All experiments were conducted in triplicate unless specified otherwise. Statistical analysis was performed by using Sigma Plot V.12.0 version (SSI, Chicago, IL, USA). The differences between samples were analyzed by one-way analysis of variance (ANOVA) followed by Tukey Kramer post hoc test. The data were expressed as the mean ± standard deviation, and p ˂ 0.05 was considered to be statistically significant.

3. Results

3.1. Characterizations of Chitosan Oligomers (OCS)

The need for highly purified chitosan is highly desired for biomedical applications. According to ICP-MS results shown in Table 1, only the sample of chitosan found the appearance of toxic metals; meanwhile, their traces were not detected in OCS. Chitosan contained 0.052 ppm of lead and 0.05 ppm of arsenic in the sample. Meanwhile, the toxic concentration of lead, arsenic, and mercury are reported to be 0.5, 0.15, and 1.5 ppm, respectively, according to United States Pharmacopeia for Food and Drugs. Thus, based on the ICP-MS results, there was an insignificant level of two of those heavy metals (lead and arsenic) detected in chitosan from the local Vietnamese brand.
OCS synthesized using hydrogen peroxide oxidation under microwave irradiation was examined by evaluating its weight average (Mw), number average (Mn), and the polydispersity index showed in Table 2. The method showed high effectiveness in terms of depolymerization. The molecular weight of raw chitosan was measured as 310 kDa and dropped significantly from 4500 to 12,600%. The molecular weight of OCS decreases gradually as the hydrogen peroxide concentration raised. The highest molecular weight among the three samples belongs to OCS5%, with an average of 7 kDa. Meanwhile, the average Mw of OCS10% is about 5 kDa, which is approximately double that of OCS15%. Supplementary Materials Figure S1 shows that the distribution of Mw of OCS5% and OCS10% is overlapped with a considerably broad curve. In particular, OCS10% has the range of Mw from 178 Da to 20 kDa with PDI of 2.5, while OCS5% has the range of Mw distributing under 25 kDa. Meanwhile, OCS15% reveals a narrow distribution curve with the Mw under 14 kDa and PDI of 2.16. Figure 1 shows the 1H-NMR spectra of OCS15%. The integral values are determined by H molecules from the C2–C6 in the sugar ring of chitosan monomers (H2–6) from δ 2.6 to 4.2 ppm and N-acetyl methyl group with δ around 2 ppm. The DD was calculated based on the integral value in the H-NMR figures. The data showed that all the samples had DD over 90%. Furthermore, the method tended to slightly increase the DD of the samples compared to the original chitosan. However, there were no significant differences in the DD of three samples, in which the highest DD belonged to OCS15% (95.71%), whilst OCS5% and OCS10% had the lower DD of around 92%.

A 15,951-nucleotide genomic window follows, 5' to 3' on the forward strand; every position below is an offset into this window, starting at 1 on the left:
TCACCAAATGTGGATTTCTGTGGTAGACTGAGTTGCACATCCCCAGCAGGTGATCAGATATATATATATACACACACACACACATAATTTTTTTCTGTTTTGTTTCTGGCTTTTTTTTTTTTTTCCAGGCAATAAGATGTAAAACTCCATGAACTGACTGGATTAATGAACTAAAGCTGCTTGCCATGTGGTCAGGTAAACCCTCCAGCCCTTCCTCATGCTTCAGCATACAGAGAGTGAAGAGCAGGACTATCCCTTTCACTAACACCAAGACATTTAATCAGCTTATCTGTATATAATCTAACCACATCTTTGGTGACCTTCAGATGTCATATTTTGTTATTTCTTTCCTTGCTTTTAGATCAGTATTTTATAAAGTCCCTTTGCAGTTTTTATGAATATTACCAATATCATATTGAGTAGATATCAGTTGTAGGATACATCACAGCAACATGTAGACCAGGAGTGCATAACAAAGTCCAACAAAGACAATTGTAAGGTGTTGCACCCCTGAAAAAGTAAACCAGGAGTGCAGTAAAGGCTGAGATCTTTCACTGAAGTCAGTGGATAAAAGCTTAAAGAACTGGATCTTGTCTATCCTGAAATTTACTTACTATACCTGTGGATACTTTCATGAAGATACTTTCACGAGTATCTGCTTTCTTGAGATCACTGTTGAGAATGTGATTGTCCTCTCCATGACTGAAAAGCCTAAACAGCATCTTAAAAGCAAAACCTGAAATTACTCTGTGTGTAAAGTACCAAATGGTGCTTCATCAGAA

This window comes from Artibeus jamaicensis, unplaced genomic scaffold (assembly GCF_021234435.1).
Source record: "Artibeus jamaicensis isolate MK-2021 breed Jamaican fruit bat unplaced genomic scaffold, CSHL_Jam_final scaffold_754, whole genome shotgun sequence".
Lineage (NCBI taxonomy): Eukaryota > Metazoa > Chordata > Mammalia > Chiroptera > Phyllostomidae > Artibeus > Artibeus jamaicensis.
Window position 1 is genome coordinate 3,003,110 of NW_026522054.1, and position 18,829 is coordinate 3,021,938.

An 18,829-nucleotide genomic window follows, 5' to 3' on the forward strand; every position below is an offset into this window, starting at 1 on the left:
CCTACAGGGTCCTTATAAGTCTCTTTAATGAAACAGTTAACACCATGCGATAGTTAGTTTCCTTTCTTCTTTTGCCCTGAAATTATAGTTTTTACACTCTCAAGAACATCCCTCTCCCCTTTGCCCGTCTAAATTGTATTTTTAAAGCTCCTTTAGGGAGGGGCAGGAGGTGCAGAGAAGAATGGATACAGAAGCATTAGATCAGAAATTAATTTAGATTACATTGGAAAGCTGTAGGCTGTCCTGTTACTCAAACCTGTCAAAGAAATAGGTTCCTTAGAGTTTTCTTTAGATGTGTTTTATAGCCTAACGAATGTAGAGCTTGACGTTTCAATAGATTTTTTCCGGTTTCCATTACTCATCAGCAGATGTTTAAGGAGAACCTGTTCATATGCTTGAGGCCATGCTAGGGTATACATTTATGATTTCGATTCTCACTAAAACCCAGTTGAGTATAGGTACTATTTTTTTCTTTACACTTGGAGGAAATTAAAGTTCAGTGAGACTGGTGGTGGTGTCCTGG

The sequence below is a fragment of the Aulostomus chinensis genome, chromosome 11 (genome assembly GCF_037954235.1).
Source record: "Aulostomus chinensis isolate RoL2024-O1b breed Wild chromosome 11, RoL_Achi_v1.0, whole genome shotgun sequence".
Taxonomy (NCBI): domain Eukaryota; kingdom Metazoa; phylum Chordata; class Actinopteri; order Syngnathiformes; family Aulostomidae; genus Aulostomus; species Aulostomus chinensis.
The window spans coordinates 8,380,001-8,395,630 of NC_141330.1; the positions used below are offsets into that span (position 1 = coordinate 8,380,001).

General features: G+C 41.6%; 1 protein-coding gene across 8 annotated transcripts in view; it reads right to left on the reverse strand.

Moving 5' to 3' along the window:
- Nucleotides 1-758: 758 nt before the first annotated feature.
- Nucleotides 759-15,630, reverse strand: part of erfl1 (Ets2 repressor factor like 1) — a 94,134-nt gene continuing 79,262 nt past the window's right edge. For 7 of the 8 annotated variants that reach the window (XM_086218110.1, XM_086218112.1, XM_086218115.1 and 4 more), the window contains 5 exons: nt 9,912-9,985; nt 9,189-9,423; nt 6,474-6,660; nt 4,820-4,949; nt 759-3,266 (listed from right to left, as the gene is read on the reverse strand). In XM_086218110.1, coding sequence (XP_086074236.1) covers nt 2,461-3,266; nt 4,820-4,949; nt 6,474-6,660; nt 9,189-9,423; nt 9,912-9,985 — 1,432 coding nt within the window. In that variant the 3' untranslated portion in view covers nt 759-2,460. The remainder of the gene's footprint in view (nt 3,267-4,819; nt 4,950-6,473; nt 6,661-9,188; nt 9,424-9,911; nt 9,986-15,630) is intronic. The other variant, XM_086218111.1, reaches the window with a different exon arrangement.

3.2. Antibacterial Properties

Table 3 shows the MIC and MBC concentrations of OCS15% against five different pathogens. In general, the MIC and MBC of OCS were closely comparable regardless of pathogen types. The MIC of all the bacteria and fungi were not precisely determined except for P. aeruginosa at 3.75 mg/mL. The MIC concentrations of OCS15% can be found in a range of 3.75 and 7.5 mg/mL with T. insectorum and 7.5 to 15 mg/mL in the case of S. aureus, P. aeruginosa, and C. albicans. OCS was proved to have bactericidal and fungicidal properties rather than just bacteriostatic or fungistatic through MBC. S. iniae and T. insectorum was killed when the concentration of OCS reached 7.5 mg/mL, while S. aureus, P. aeruginosa, and C. albicans required 15 mg/mL of OCS.
The antimicrobial effects of OCS tablets on various bacteria and fungi are shown in Figure 2. All the OCS specimens exhibited inhibition against all pathogens. It seemed that the Gram-negative pathogen (P. aeruginosa) responded less sensitive, whilst fungi, especially T. insectorum, were vulnerably exposed by OCS. Moreover, in terms of Gram-positive pathogens, similar zones of inhibition were seen in both S. aureus and S. iniae. Among those samples, OCS10% had the highest inhibitory effect on pathogens with the range of inhibitory zone from approximately 30 mm against P. aeruginosa to over 40 mm against C. albicans, whereas OCS15% exhibited less efficiency against those microorganisms.
The absorption of OCS on the EsPCL membrane before and after several coatings was evaluated by SEM micrographs. Figure 3A shows the differences in morphology surface of EsPCL and EsPCLOCS membranes. In general, the fiber surfaces demonstrated that the amount of adsorbed OCS onto treated EsPCL membrane increased proportionally to increased spraying time (Figure 3A(1)–(4)). In comparison to fiber diameters of EsPCL in Figure 3A(1), PCL fiber diameters enlarged gradually associated with the coating times. Moreover, the surface of EsPCL membranes was smoother than that of the EsPCLOCS membranes. In particular, OCS agglutinated around PCL fibers (Figure 3A(2)), then covered the pores on the surface membrane (Figure 3A(3)), and finally provided a complete coating layer over the whole membrane (Figure 3A(4)).